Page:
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Racial gap in cancer mortality prompts Yale Cancer Center to hire more navigators

Caregiver holding hands of her patient in hospital room.
FG Trade / Getty Images / stock photo
Caregiver holding hands of her patient in hospital room.

The death of Bloomfield basketball coach Kevin Moses from colon cancer in September, drew attention to cancer mortality rates in Connecticut's Black community.

“We have care that is available across the state in 14 different locations. And that care will be highly sub-specialized care; the same care that’s available at the main campus in New Haven,” said Dr. Eric Winer, director, Yale Cancer Center, on CT Public’ Radio’s Where We Live. “But building it isn’t enough. And one part is helping people come in, so that’s where navigation comes in. [A navigator is] somebody who’s a knowledgeable friend, who’s there with you all the time, and who helps make sure that the appointments get made and you have the support you need.”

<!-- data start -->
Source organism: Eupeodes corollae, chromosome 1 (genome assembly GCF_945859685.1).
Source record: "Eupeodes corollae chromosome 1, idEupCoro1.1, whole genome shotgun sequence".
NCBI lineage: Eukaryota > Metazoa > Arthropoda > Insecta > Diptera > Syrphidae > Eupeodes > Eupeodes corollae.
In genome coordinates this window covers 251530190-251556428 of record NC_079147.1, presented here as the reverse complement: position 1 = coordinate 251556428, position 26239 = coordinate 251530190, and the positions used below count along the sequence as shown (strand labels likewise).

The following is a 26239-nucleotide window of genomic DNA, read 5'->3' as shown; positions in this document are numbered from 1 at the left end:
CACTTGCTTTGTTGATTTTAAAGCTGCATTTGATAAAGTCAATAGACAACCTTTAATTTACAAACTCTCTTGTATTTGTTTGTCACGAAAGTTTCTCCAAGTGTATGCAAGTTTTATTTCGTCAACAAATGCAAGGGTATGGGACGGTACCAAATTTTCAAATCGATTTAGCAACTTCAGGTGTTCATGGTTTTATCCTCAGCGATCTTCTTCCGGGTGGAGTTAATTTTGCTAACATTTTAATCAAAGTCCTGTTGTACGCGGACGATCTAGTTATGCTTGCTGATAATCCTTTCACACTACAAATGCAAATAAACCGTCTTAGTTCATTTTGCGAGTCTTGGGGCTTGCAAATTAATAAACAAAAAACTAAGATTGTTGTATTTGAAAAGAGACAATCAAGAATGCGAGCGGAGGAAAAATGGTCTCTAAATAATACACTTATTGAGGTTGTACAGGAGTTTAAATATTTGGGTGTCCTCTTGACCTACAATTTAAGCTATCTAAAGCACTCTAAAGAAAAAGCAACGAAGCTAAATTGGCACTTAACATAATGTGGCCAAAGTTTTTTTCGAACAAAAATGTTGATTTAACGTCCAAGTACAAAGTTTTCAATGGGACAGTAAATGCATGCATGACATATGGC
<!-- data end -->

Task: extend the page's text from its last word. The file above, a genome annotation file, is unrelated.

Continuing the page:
Winer said a Black woman living in Washington D.C. is twice as likely to die of breast cancer compared to a white woman, even though the incidence rates are lower in Black women than in white women.

The reason? Delays in screening, poor access to care, “coming to providers who don’t look like you and don’t feel like somebody you can talk to, not having the resources to afford the taxi to go to the clinic,” Winer listed key barriers.

The Yale Cancer Center is also retraining physicians to be more culturally sensitive, and is in the process of raising funds to provide for transportation and child care to cancer patients in need.

Citing a study, Winer said 2.7% of all oncologists in the United States were Black and 4.8% were Latinx. “That’s very different from what we see in our society,” he said. “We can’t overnight change that. But what we can do is try to help people who look different from some of our patients, learn a little bit more about what makes people more and less comfortable.

Sujata Srinivasan is Connecticut Public Radio’s senior health reporter. Prior to that, she was a senior producer for Where We Live, a newsroom editor, and from 2010-2014, a business reporter for the station.

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